49. Með suð í eyrum við spilum endalaust by Sigur Rós
Welcome to the new world of post rock. Every genre encounters, as it progresses and rises in popularity, a line that unmistakably separates the mainstream from the underground. From that line on, the genre will be irreversibly changed. It will be played in malls. It will be a sub-category of pop. The number of artists preforming in it will exponentially rise. Punk crossed this line. So did electronica, hip-hop, hardcore and indie rock. Way back when, rock, jazz and the blues crossed this line. I assume at one point even baroque found itself mutating into a more concert-hall friendly version of itself. Welcome to the selling out of post rock.
One could argue that post rock will never be a commercial success, and one could just as easily argue that it already has. Sigur Ros, after all, have literally been featured in commercials, and Godspeed You! Black Emperor was approached to advertise cars (they declined, naturally). One could argue that [i]spilium endalaust[/i] is so far from the early days of Mogwai, Mono and Tortoise - and even the band's earlier albums - that it could hardly be considered post rock anymore. But that just avoids the issue at heart. And honestly, I don't think it's an issue to be avoided. I think this progression of post rock into the mainstream's eye and heart is something to be celebrated. And this is an excellent album to celebrate.
I remember [i]Takk...[/i] being heralded as Sigur Ros emerging from the depression of [i]( )[/i]. I disagreed with the sentiment of these reviewers, I thought [i]( )[/i] was an absolutely wonderful album, but I couldn't help but agree that [i]Takk...[/i] was certainly sunnier. Looking back now, [i]Takk...[/i] downright weepy, compared to overload of joyfulness seen here. It's cheery, bouncy and random in the sort of silly way that Animal Collective can be. More than all of that, though, it's grand.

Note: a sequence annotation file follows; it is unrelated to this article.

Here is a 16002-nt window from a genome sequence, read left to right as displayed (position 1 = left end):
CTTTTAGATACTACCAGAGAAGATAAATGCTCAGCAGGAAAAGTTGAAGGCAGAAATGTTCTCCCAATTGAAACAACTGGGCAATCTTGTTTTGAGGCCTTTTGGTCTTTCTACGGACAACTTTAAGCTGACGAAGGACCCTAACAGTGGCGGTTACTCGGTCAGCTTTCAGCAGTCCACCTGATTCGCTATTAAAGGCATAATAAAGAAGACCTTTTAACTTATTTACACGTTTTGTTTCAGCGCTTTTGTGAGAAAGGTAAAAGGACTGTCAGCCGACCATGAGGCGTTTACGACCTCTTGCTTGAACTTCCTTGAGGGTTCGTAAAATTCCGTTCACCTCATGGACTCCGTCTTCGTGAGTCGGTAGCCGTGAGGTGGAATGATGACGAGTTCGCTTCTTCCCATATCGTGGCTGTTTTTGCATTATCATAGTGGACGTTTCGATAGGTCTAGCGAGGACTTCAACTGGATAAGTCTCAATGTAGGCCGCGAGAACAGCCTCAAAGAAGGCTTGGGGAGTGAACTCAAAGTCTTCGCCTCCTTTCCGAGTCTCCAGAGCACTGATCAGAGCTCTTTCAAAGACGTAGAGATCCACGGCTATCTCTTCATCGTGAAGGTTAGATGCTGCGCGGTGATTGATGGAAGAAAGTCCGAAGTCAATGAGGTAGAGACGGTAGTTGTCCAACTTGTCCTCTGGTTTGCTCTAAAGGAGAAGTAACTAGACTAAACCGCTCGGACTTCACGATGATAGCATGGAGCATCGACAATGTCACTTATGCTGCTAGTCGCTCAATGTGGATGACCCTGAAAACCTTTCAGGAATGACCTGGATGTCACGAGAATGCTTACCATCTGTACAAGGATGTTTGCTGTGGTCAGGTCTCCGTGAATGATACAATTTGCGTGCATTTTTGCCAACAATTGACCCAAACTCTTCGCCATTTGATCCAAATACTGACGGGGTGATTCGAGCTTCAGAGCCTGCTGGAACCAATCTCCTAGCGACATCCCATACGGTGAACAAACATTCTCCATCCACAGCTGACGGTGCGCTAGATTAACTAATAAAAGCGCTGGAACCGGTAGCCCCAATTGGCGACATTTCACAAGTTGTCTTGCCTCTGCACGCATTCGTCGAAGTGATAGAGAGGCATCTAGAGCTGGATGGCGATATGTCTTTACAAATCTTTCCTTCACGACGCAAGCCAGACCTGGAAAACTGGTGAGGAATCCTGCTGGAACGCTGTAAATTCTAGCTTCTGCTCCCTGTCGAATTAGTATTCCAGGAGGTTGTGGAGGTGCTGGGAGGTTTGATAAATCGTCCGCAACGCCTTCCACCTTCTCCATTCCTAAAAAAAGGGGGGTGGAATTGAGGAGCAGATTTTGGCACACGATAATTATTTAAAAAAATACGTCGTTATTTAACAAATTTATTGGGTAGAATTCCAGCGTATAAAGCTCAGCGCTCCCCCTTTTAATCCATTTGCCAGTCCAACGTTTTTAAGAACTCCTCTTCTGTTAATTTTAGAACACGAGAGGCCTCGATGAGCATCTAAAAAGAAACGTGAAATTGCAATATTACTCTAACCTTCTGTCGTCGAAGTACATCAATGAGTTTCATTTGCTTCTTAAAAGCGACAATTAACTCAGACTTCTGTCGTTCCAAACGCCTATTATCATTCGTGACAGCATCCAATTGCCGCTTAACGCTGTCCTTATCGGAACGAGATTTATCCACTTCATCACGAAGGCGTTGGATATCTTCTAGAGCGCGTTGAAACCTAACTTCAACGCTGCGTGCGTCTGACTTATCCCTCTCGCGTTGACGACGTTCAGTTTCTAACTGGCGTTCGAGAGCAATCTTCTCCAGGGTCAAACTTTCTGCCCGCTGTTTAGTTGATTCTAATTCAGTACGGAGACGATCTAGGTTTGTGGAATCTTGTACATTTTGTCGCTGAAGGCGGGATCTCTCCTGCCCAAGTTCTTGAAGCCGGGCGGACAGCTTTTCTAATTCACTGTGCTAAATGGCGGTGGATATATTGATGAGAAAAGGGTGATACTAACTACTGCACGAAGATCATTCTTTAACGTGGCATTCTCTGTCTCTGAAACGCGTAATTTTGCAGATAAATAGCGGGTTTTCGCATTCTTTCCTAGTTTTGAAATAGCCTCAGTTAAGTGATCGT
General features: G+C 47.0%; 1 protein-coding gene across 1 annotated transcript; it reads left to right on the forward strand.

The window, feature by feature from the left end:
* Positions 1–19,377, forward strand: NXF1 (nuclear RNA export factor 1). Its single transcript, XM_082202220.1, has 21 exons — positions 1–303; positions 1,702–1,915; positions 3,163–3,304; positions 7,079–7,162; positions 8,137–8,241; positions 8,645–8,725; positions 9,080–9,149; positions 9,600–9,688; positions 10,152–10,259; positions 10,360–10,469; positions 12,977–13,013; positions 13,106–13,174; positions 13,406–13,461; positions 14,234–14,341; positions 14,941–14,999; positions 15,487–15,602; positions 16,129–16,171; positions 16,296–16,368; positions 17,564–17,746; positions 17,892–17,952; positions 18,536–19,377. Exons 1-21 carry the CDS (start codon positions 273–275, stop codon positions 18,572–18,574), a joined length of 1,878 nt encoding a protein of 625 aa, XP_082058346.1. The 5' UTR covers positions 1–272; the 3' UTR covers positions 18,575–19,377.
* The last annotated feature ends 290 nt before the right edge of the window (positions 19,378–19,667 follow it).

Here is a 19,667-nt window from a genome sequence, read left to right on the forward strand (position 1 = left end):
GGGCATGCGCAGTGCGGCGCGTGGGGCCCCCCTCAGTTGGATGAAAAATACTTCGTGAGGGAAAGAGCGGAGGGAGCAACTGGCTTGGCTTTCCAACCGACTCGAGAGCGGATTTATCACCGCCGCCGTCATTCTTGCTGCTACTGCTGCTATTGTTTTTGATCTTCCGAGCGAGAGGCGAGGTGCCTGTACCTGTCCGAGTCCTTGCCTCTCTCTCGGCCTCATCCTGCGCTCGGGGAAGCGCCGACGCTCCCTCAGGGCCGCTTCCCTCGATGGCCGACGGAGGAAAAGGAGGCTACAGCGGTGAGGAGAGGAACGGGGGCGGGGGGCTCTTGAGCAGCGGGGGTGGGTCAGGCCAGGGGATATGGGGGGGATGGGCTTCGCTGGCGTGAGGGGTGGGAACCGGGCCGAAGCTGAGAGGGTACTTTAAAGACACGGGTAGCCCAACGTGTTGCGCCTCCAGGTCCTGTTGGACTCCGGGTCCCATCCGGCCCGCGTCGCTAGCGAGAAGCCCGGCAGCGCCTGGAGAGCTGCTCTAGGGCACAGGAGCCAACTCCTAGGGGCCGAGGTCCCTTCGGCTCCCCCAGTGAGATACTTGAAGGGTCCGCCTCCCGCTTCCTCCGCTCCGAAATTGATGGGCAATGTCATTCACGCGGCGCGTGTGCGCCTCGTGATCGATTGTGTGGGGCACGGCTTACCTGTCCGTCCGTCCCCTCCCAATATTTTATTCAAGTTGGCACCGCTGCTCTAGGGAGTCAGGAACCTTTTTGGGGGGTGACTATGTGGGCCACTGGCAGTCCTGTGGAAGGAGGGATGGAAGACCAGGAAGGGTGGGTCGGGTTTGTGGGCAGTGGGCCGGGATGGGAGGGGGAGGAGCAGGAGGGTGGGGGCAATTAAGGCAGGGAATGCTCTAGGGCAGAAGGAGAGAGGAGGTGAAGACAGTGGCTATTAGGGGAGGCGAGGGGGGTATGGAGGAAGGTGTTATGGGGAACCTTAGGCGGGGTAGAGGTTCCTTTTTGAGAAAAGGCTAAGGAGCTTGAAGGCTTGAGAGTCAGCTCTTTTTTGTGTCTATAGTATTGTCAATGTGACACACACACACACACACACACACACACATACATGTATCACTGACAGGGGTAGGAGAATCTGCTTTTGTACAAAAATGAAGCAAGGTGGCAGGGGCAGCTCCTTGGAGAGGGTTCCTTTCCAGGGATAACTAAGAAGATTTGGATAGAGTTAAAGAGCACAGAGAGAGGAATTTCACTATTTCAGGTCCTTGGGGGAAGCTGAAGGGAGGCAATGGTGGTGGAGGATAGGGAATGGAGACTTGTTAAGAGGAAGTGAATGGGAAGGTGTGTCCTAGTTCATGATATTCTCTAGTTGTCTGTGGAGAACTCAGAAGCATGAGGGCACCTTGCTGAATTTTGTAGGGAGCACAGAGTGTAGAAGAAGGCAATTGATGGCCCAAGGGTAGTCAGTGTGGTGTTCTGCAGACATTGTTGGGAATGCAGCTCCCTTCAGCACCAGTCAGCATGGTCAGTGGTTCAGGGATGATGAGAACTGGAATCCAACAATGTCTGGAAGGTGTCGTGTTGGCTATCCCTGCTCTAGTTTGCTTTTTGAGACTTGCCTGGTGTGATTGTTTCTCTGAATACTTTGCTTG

It's grand like a large carnival or, borrowing a title, a festival is. "Festival" itself is suitably grand. The band played around with rapid crescendos and acceleration in [i]Hvarf-Heim[/i]'s "I Gaer", but the song doesn't rocket into a spiral of guitars and drums, it more pops into a kaleidoscope of music. This idea is repeated several more times throughout the album, and each time still manages to be a surprise.
It's grand like the Grand Canyon is. Majestic, huge and hard to even see in its entirety yet a simple enough concept - it's a big crack. When the orchestra in Ara Batur to an absolutely dizzying number of musicians and singers, it's near impossible to take in the entire scope of it. And yet, you understand instantly what's being done.
It's grand like a grand romantic gesture is. Grand like the sudden announcement of dinner reservations at the town's best restaurant. Grand like a wedding cake. Grand like a honeymoon to the Bahamas. It's intimate, yes, but intimate in a way that's so sweeping and overbearing that the point reaches well beyond any sort of personal touch. The band seems to almost have lost their ability to be anything but majestic and powerful. Even when slow and quiet, they display their slowness and quietness with such decisiveness that it can sometimes sound anything but.
Luckily, this confidence is founded in solid songwriting and performance talents. Sigur Ros seems to have sold their soul to the devil for fame, and he has gifted them the ability to produce an album like this, so majestic and accessible that any listener could fall in love, but at the cost of all the innocence, nervousness, mysterious and humbleness they displayed on earlier albums. This seems to be what must be done to bring post rock to the masses, and maybe it will end up being a disaster. But this album, still a work of creative genius and undeniably emotional throughout, has proved that this journey into the limelight cannot be all bad.
next one idk when.